Foucault covers the subjects of torture, punishment, discipline, and surveillance in this important book. It tends to work as a history, originating in the 1750s, and covering the matter of punishment until the 1850s or so. Foucault is writing in the 1970s, when the matter of public surveillance was becoming an issue in England, and possibly among other places, so this may have been an influence in his approach. The historical change from 1750 to 1850 is the disappearance of torture and the transition of the object of punishment and discipline from the corporeal body to the soul. Along side this, is the emergence of a technology of discipline and power, which is constructed a self-observing, self-disciplining society.
The most relevant bit in this is the progressive disembodiment of punishment, and the idea of the carcreral society, which to some may be a utopian society, which is totally contained within its frame of ideology. This is very reminiscent of the enclosing capacities of simulation. A simulation limits everything it represents to that which is definable by its model, and a carceral society willfully enforces its ideology through discipline and surveillance. Resistance to a discourse is still a part of that discourse.
The Body of the Condemned
Pain and spectacle: Over time, these disappear in punishment. The reform moves the body to become out of bounds as the receptor of punishment. Instead, the body becomes something to be constrained, obliged, and prohibited. As evidence of the change of the reform, Malby writes that punishment should strike the soul, not the body. (p. 11)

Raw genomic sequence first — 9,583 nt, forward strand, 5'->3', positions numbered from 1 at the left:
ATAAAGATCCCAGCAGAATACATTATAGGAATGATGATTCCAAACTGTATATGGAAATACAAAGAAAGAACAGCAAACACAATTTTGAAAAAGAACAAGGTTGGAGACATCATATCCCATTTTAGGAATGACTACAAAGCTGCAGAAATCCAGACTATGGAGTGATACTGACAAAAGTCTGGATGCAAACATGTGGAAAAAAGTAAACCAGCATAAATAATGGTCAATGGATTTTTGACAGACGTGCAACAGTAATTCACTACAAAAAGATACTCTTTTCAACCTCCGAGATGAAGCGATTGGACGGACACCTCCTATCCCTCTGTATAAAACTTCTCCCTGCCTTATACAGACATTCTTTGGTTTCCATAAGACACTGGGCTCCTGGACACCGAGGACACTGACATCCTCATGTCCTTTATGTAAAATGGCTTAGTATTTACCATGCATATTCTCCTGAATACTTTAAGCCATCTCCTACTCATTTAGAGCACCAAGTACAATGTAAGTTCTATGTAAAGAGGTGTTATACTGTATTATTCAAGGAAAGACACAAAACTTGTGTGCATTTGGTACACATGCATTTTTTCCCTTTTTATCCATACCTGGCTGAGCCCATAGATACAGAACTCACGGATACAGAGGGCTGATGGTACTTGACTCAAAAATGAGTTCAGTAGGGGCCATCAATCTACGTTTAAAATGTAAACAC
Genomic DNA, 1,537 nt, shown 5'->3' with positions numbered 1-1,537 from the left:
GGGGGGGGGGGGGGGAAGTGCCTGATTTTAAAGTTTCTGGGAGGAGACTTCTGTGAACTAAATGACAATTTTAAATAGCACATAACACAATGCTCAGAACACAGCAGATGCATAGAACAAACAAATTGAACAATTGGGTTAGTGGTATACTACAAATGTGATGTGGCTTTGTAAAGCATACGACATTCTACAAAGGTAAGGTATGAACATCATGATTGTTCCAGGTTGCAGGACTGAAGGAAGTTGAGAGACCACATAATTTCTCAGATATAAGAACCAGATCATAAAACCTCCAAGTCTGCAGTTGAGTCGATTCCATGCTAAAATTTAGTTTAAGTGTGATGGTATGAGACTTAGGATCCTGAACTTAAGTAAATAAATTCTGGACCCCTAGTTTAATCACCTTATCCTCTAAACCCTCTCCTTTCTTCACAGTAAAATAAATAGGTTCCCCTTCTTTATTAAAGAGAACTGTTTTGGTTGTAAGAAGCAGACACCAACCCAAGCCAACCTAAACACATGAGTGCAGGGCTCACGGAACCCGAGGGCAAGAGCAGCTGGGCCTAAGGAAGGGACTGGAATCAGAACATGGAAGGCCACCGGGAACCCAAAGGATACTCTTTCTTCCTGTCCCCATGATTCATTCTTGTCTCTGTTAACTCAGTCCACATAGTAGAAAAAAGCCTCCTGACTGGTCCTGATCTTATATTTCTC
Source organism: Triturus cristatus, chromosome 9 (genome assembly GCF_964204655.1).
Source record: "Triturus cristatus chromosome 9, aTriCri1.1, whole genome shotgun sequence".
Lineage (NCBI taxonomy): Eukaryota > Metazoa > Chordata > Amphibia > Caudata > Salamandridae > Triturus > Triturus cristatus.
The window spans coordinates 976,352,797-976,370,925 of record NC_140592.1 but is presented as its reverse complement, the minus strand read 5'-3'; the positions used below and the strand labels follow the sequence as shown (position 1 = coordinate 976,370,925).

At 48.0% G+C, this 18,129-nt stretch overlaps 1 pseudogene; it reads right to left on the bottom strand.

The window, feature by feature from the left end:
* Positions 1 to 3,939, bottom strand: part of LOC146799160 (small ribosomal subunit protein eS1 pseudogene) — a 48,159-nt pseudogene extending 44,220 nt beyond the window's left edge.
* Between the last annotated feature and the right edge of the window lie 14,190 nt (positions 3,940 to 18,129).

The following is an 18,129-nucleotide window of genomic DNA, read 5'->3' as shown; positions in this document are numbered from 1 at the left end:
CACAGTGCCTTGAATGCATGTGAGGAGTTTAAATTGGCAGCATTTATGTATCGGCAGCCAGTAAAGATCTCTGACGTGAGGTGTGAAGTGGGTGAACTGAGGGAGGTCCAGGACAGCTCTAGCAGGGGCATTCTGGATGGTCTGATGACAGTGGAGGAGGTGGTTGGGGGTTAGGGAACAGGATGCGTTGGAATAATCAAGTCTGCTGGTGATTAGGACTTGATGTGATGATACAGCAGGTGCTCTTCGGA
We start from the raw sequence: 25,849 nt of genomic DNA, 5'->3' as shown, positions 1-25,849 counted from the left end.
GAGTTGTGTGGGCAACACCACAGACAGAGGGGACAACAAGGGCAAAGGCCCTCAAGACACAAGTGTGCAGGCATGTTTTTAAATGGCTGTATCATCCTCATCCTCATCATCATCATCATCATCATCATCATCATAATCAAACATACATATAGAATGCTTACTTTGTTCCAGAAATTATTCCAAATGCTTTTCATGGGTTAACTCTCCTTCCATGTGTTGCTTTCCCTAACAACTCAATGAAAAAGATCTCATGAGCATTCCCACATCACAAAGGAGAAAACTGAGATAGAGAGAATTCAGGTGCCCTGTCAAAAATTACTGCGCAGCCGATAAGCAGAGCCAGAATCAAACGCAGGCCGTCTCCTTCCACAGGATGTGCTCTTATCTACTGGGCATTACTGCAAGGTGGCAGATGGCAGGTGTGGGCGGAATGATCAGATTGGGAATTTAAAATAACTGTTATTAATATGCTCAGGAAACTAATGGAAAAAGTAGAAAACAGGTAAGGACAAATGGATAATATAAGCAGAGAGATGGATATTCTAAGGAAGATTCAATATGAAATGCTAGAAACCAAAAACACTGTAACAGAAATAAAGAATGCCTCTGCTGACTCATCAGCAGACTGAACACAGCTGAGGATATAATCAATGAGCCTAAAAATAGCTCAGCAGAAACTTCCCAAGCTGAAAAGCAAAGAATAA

The aim of the book is to understand soul, judgment, and power. Power occurs in a political economy over the body. The image of the economy is very prevalent through Foucault, its emergence is reflective of the period of mercantilism that has emerged prior to the reform movement. Economy implies a regular system of exchanges, and an uneven distribution of capital. (p. 23)
Common thought of the time: The body is the prison of the soul, which is very reflective of the prevalent dualism of this period of time. Despite the arguable humanity of the new prison system, revolts occur within the modern system, protesting the situation of the prisoners. The new system is reflective of a new technology of power. (p. 31)
The Spectacle of the Scaffold
Torture is a means of inscribing, by pain, the truth of a crime on a criminal. It is by nature spectacular. The issue of truth of a crime becomes significant later. Torture also serves as a ritual, a symbolic means of formalizing the law in the minds of people as a cultural practice. (p. 35)
The power relationship between the condemned and the sovereign: In a society with a sovereign, the state is equated to the body of the king. The criminal is one who attempts to assert an unauthorized power, which is thus a bodily assault on the authority of the king. The punishment deprives the criminal of power, and visibly enforces the power of the sovereign. In the spectacle of torture, the spectators are witnesses and consumers of the event. (p. 54)
Punishment is an expression of the universal will of the state. The reform movement attempts to challenge the use of punishment as vengeance, pushing for punishment without torture. (p. 74)